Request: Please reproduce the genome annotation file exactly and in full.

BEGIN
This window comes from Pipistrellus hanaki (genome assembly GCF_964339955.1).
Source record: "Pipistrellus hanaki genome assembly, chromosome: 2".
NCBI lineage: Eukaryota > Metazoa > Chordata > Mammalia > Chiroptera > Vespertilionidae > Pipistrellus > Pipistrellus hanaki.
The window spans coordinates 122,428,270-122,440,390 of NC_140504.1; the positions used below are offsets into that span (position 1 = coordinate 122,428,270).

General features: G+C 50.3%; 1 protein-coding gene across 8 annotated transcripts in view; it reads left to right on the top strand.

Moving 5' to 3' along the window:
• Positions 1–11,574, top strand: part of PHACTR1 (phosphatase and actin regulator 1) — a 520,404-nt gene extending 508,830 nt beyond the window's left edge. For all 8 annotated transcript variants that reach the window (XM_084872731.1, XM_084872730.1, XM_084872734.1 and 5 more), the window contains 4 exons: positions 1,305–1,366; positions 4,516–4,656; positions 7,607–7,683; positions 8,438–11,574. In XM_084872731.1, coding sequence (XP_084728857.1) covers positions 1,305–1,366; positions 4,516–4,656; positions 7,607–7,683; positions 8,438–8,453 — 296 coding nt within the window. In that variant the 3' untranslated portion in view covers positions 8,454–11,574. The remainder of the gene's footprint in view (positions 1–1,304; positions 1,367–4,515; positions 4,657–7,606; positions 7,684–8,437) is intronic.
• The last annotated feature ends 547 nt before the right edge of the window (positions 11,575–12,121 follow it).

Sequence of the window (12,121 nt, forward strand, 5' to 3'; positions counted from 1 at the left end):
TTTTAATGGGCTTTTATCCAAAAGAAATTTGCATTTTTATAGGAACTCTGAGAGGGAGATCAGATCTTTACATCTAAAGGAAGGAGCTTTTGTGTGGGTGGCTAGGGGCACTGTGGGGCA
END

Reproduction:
This window comes from Pipistrellus hanaki (genome assembly GCF_964339955.1).
Source record: "Pipistrellus hanaki genome assembly, chromosome: 2".
NCBI lineage: Eukaryota > Metazoa > Chordata > Mammalia > Chiroptera > Vespertilionidae > Pipistrellus > Pipistrellus hanaki.
The window spans coordinates 122,428,270-122,440,390 of NC_140504.1; the positions used below are offsets into that span (position 1 = coordinate 122,428,270).

General features: G+C 50.3%; 1 protein-coding gene across 8 annotated transcripts in view; it reads left to right on the top strand.

Moving 5' to 3' along the window:
• Positions 1–11,574, top strand: part of PHACTR1 (phosphatase and actin regulator 1) — a 520,404-nt gene extending 508,830 nt beyond the window's left edge. For all 8 annotated transcript variants that reach the window (XM_084872731.1, XM_084872730.1, XM_084872734.1 and 5 more), the window contains 4 exons: positions 1,305–1,366; positions 4,516–4,656; positions 7,607–7,683; positions 8,438–11,574. In XM_084872731.1, coding sequence (XP_084728857.1) covers positions 1,305–1,366; positions 4,516–4,656; positions 7,607–7,683; positions 8,438–8,453 — 296 coding nt within the window. In that variant the 3' untranslated portion in view covers positions 8,454–11,574. The remainder of the gene's footprint in view (positions 1–1,304; positions 1,367–4,515; positions 4,657–7,606; positions 7,684–8,437) is intronic.
• The last annotated feature ends 547 nt before the right edge of the window (positions 11,575–12,121 follow it).

Sequence of the window (12,121 nt, forward strand, 5' to 3'; positions counted from 1 at the left end):
TTTTAATGGGCTTTTATCCAAAAGAAATTTGCATTTTTATAGGAACTCTGAGAGGGAGATCAGATCTTTACATCTAAAGGAAGGAGCTTTTGTGTGGGTGGCTAGGGGCACTGTGGGGCA